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Judaism: A Jewish Class System

I don't like Jews being divided.
Published: Tuesday, October 27, 2009 9:22 PM


Question
I don't like Jews being divided into Kohen, Levi and Yisrael. It looks like a rigid class structure. What do you think about it?

Answer
Let's first ask what a class system is. A closed class system allocates a person a position in society as a matter of birth. The old British class system was like this. Your place depended on who your father was. The aristocracy was at the top of society and the commoners were at the bottom. It was described as an "upstairs, downstairs" society. You were either the 14th Lord Wilson or the 14th Mr Wilson.

In contrast, an open class system allows for movement. You can go from rags to riches or from riches to rags. Your own effort determines who you are and where you fit in.

The Jewish type of class system was a combination of both. In some respects, you were stuck with your heredity. You couldn't move from Kohen to Levi or from Levi to Yisrael. Even if you were a Kohen who transgressed the laws of marriage and could no longer claim the privileges of being a Kohen, you still had to carry out the Kohen's responsibilities. But this aspect of Jewish identity was not an end in itself: it merely defined one's role in the Temple.

On the other hand, there was an area in which your status was entirely fluid and depended on your own actions
The scholar was esteemed regardless of his wealth or lineage.
and aspirations. The Jewish ideal had nothing to do with what money you had or what size your house was. It was a matter of learning. The scholar was esteemed regardless of his wealth or lineage. The aim was to marry your daughter to a scholar (a talmid chacham) or the son of a scholar (I remember saying under the chuppah when two fellow students married that they had the best of both worlds - a scholar was marrying a scholar). The fear was that a person would marry someone who had neither piety nor learning.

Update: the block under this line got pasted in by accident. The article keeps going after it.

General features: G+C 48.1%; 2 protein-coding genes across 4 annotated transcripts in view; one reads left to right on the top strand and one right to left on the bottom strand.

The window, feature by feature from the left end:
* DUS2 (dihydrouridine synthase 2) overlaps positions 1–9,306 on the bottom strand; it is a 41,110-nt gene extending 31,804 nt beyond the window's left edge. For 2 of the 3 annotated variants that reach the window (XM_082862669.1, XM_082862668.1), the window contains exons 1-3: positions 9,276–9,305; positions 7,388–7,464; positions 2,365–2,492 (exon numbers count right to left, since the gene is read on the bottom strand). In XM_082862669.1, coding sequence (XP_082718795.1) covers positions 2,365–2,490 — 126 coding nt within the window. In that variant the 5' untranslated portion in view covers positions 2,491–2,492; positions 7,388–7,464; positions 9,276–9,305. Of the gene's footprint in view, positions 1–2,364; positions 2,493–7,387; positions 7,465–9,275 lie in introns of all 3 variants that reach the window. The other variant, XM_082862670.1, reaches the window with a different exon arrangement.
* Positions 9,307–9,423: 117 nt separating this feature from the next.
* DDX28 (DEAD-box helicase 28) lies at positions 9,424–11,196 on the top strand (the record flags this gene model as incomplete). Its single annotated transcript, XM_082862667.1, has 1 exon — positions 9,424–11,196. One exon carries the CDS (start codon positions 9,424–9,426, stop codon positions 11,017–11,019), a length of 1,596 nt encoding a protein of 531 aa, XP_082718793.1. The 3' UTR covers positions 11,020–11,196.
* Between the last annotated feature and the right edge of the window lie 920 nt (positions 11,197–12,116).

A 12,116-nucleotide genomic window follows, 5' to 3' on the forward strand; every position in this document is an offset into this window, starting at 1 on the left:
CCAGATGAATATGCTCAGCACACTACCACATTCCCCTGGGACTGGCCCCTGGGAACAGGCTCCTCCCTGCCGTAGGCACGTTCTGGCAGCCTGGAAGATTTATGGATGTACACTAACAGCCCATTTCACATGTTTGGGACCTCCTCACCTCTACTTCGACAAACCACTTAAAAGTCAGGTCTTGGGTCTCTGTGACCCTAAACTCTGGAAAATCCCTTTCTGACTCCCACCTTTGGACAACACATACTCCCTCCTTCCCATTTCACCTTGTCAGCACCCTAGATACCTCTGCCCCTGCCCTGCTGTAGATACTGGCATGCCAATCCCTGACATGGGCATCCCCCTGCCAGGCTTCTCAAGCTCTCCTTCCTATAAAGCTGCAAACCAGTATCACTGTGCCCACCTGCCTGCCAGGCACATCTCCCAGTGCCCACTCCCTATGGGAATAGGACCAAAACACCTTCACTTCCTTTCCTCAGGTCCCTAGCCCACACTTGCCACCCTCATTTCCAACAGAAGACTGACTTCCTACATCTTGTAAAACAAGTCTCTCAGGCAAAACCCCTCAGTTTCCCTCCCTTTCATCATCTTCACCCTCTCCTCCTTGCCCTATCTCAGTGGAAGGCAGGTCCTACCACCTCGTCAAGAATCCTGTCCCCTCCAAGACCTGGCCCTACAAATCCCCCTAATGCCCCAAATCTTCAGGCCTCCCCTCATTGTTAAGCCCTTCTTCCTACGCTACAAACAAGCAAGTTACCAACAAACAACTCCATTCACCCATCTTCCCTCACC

When the sages spoke of learning being the defining characteristic which was open to everyone, they did not measure it by the number of books you had read (or written), but by the effort you had made at study. They thought of study in terms of Torah; in modern times, this Jewish value concept has been extended to include the pursuit and attainment of knowledge in other fields too.

Being a Kohen depends on your father; gaining a Nobel Prize depends on your own self.

When you criticise the Kohen-Levi-Yisrael system, you do not explain which group you belong to. But don't be in too much of a hurry to want to rebel against whichever group it is. There are many aspects of our identity and personality which we are born with and have to handle as a fact of life.

Did anyone ask me, for instance, whether I wanted to be a human being? Was I consulted about which gender I preferred to be born into, which colour, which nationality? Since I have no control over these or other aspects of who I am, have I any better option than to say, "That's who I am: now let me get on with it"?